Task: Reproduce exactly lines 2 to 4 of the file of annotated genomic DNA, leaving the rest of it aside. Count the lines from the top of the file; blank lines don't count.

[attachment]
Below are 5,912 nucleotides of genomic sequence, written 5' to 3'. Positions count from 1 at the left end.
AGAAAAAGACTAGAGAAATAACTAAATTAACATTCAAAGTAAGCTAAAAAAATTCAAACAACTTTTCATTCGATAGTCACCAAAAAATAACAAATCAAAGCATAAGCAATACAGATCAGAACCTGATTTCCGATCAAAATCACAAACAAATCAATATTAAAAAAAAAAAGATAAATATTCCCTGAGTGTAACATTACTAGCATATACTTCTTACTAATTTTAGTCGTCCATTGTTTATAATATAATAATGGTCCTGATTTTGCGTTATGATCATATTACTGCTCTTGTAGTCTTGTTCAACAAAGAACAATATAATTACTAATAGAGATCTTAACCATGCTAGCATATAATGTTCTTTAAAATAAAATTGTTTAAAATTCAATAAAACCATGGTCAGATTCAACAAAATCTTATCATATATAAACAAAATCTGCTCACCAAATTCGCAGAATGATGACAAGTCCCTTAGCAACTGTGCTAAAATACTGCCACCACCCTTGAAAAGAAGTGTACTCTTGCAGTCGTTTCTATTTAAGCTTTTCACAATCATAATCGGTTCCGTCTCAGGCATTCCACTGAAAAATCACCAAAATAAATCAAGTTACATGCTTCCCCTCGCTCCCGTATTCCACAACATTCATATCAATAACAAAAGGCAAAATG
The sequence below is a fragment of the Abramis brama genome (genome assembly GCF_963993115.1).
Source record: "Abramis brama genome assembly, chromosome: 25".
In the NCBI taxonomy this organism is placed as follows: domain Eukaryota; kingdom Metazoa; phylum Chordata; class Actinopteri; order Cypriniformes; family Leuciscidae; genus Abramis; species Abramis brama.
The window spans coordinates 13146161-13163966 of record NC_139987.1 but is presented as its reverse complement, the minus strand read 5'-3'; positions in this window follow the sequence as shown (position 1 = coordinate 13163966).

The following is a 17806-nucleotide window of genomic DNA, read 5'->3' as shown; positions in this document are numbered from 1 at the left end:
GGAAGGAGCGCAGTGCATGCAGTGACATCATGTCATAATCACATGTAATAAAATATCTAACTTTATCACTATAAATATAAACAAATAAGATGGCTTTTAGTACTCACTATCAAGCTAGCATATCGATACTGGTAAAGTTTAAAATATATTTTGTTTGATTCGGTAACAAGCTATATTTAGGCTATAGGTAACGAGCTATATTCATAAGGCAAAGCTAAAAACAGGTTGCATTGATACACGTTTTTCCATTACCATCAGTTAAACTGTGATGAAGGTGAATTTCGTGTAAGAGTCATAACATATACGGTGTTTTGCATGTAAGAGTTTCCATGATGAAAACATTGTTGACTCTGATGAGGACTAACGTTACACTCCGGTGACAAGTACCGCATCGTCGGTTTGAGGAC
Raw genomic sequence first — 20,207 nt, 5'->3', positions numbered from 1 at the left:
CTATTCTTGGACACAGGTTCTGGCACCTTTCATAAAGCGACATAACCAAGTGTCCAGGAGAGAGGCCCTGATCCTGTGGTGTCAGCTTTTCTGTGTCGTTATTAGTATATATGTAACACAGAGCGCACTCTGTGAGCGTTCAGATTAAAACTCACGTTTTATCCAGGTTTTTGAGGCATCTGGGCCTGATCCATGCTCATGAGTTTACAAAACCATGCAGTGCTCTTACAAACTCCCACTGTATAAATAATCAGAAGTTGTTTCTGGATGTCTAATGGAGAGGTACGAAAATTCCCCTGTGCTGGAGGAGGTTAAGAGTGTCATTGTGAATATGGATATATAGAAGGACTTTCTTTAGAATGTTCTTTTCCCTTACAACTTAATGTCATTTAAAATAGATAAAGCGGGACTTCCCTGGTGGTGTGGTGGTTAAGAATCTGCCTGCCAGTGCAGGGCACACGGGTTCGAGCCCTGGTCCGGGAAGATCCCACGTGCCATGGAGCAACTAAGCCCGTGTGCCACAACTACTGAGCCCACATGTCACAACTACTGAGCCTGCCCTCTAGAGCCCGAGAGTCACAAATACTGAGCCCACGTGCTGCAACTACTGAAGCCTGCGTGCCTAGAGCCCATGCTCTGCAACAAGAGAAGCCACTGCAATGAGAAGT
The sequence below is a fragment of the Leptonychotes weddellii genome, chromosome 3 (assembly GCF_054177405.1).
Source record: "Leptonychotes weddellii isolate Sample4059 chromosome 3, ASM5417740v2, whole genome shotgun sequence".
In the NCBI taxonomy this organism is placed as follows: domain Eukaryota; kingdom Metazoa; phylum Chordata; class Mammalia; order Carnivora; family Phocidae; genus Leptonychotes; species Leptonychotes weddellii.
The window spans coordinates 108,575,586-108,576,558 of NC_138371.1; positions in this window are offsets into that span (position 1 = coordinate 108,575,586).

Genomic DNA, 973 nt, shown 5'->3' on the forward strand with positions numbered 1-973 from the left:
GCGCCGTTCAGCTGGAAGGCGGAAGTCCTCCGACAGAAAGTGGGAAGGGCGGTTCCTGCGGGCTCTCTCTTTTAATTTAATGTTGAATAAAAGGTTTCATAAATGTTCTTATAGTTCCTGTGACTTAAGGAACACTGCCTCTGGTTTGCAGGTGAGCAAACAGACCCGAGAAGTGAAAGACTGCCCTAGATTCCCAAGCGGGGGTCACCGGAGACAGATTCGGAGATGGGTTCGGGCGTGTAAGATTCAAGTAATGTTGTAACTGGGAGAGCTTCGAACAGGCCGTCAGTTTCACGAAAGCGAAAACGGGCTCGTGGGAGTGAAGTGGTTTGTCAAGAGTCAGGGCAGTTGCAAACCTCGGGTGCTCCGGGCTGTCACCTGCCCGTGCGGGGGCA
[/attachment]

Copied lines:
AGAAAAAGACTAGAGAAATAACTAAATTAACATTCAAAGTAAGCTAAAAAAATTCAAACAACTTTTCATTCGATAGTCACCAAAAAATAACAAATCAAAGCATAAGCAATACAGATCAGAACCTGATTTCCGATCAAAATCACAAACAAATCAATATTAAAAAAAAAAAGATAAATATTCCCTGAGTGTAACATTACTAGCATATACTTCTTACTAATTTTAGTCGTCCATTGTTTATAATATAATAATGGTCCTGATTTTGCGTTATGATCATATTACTGCTCTTGTAGTCTTGTTCAACAAAGAACAATATAATTACTAATAGAGATCTTAACCATGCTAGCATATAATGTTCTTTAAAATAAAATTGTTTAAAATTCAATAAAACCATGGTCAGATTCAACAAAATCTTATCATATATAAACAAAATCTGCTCACCAAATTCGCAGAATGATGACAAGTCCCTTAGCAACTGTGCTAAAATACTGCCACCACCCTTGAAAAGAAGTGTACTCTTGCAGTCGTTTCTATTTAAGCTTTTCACAATCATAATCGGTTCCGTCTCAGGCATTCCACTGAAAAATCACCAAAATAAATCAAGTTACATGCTTCCCCTCGCTCCCGTATTCCACAACATTCATATCAATAACAAAAGGCAAAATG
The sequence below is a fragment of the Abramis brama genome (genome assembly GCF_963993115.1).
Source record: "Abramis brama genome assembly, chromosome: 25".